5. The first “grown up” novel I recall reading was Tarzan of the Apes. I remember the feeling of not wanting to put the book down, of wanting to skip things like TV and baseball to keep reading. And thinking to myself, “Hm, that’s interesting, this book makes me want to keep reading it. How does it do that?”

  6. I miss Brautigan, G. He was very far ahead of his time in terms of marketing his work. During my San Francisco residence, I got on a cable car and it seemed as if every young woman on there had a copy of a Brautigan book. And Bradbury…even people who don’t read or like science fiction have read Bradbury. I still get chills reading “The Veldt,” a half century or so down the road. Thanks!

  7. Jim, I was introduced to the Tarzan franchise by the Johnny Weissmuller movies, and was delighted to discover not only the book, but also an entire series, as well as all of Edgar Rice Burroughs’ other series, stand-alone works, etc. I was at a period in my life where I was reading to the virtual exclusion of everything else and love those books to this day. My wife is about halfway through the Tarzan series right now. Thanks for the reminder.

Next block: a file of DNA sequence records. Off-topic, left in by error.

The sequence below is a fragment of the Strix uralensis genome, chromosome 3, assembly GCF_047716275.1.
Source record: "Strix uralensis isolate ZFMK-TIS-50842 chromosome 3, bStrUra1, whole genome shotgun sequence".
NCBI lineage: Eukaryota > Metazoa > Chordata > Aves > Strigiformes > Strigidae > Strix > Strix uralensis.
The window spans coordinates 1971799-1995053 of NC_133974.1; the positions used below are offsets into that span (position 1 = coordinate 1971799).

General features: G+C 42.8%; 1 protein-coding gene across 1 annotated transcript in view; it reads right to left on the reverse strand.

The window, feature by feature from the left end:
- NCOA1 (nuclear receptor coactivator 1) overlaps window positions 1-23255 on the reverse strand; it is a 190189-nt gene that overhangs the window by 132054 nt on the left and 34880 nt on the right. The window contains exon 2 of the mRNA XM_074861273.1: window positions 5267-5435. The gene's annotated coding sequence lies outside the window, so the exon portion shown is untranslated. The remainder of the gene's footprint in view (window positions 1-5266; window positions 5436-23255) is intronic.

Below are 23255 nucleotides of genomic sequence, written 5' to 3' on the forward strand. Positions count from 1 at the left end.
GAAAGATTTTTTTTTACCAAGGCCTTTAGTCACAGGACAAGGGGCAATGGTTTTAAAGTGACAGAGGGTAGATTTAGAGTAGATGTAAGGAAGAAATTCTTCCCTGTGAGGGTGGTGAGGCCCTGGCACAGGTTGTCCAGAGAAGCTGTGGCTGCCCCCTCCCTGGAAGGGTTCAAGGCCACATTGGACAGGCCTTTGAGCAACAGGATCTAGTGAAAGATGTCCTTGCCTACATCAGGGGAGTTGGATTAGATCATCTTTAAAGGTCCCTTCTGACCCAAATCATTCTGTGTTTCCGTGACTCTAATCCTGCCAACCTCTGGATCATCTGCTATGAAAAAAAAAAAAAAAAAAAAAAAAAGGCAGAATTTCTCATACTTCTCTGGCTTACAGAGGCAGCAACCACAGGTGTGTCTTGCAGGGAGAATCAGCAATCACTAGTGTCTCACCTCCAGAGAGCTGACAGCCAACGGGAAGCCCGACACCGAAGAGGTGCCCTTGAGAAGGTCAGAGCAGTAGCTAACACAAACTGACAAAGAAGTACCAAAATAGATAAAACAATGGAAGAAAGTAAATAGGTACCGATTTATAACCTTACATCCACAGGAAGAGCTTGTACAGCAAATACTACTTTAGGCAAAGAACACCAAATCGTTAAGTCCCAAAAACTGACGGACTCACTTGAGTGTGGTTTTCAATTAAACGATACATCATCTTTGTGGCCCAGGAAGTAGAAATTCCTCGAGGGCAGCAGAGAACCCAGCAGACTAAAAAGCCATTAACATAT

8. Geez, tough question. I had to think about it for a while and realized mine go deep into childhood. I had a peripatetic one-step-ahead-of-the-landlord childhood and my myriad elementary schools are one big blur. But I vividly remember fourth grade and Mrs. Taylor who every Friday, took a half hour to read to us from the Laura Ingalls Wilder books. I was blind with enchantment. Those books made me feel grounded in that make-believe family.

    Also, there is a great children’s book “The Hundred Dresses” by Eleanor Estes. It’s about a little girl who has only one dress and gets teased in school but ends up drawing a hundred dresses and making friends who love her artwork. Years ago, I went on Alibris and bought a copy.

    Still waiting for that one adult book that changes my life. Which is not a bad place to be, I think.

  9. For me, PJ, I was fortunate enough to have Sister Theresa Mary presiding over my fifth grade class. She loved mystery short stories, and would read Father Brown by G.K. Chesterton, Conan Doyle’s Sherlock Holmes, and some of Dorothy Sayers’ shorter works. I lived for those hours.